New Ways, the accompanying album to the electronic music documentary I Dream Of Wires fulfils many roles: soundtrack album; homage; and showcase of talent chief amongst them.
Solvent, the Toronto born producer, solo artist and interviewer for I Dream Of Wires, has created New Ways solely with modular synthesisers – one hell of a task considering their inherent difficulties.
The fascination Solvent has with synthesised electronic music is one I can share wholeheartedly. Depeche Mode, New Order, Gary Numan (source of the name of the documentary), Nine Inch Nails and more populate my collection, and the influence of these luminaries is found in each and every track here – with some influences you probably wont expect at all.
Commissioned by the producer of I Dream Of Wires to compose the soundtrack, Solvent took to the task – you as the listener will be rewarded with a listen that takes cues from the past, but looks towards the future.
Of all the places to start, I’ll begin here: an argument in the electronic music scene is one which is analogous (see what I did there?) with the debate music purists and enthusiasts have – MP3/CD or vinyl. For purveyors of electronic music, it’s digital vs. analog. It’s something that I can’t answer, nor do I have any intention of getting involved. I know what I like, regardless of its origin.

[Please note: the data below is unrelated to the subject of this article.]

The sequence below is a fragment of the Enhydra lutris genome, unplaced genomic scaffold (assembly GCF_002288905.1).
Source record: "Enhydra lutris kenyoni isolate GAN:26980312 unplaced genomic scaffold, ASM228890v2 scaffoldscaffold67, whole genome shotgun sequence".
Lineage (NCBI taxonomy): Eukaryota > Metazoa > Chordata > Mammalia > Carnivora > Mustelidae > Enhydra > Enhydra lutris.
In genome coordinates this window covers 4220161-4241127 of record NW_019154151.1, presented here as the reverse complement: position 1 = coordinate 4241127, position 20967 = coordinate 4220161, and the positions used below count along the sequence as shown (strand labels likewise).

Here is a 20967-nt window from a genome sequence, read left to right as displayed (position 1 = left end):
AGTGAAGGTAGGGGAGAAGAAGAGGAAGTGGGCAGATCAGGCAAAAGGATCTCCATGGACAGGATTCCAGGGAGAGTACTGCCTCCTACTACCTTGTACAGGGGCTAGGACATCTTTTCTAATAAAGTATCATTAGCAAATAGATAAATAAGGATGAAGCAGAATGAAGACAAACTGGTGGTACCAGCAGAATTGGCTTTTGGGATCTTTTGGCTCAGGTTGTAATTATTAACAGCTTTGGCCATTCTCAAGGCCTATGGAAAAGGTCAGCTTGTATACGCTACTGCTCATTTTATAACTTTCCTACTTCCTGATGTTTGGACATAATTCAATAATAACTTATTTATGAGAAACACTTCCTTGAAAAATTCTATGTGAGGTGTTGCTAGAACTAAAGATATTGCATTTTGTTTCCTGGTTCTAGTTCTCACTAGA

What is present throughout the album is a warmth that you can only get with a modular/analog synthesiser. You can hear the hiss of the machines if listen carefully through the layers of beeps, whirs and chimes. In effect, it’s computer music with a human soul.
As soon as Themogene (I Dream Of Wires Theme) begins you can almost feel the vibrations in your head, a gentle fuzz that pervades your brain and inner being, and gives you a feeling of hope for the future. The bass line, which floats up and down in a rhythmic and hypnotic fashion, is joined by a riff that if played on a guitar would be hailed as an instant classic.
From throwaway synth-pop to club music via the BBC Radiophonic Workshop (Sender), Solvent has traversed the modular synthesiser road. Listen carefully and throughout the album you’ll hear not just music, but sound effects that would not be out of place on the BBC’s adaptation of Isaac Asimov’s Foundation series – yes, his diligence goes that far!
Quantimations would not be out of place in a rave, and Burn The Tables is wickedly original, mixing industrial, chip tunes and glitch music. It’s a cornucopia that won’t be beaten this year – that track AND the album as a whole.
It is an album to behold, a tribute to the past that points towards what imagination can bring. Music should astound and inspire, and Solvent has achieved just that.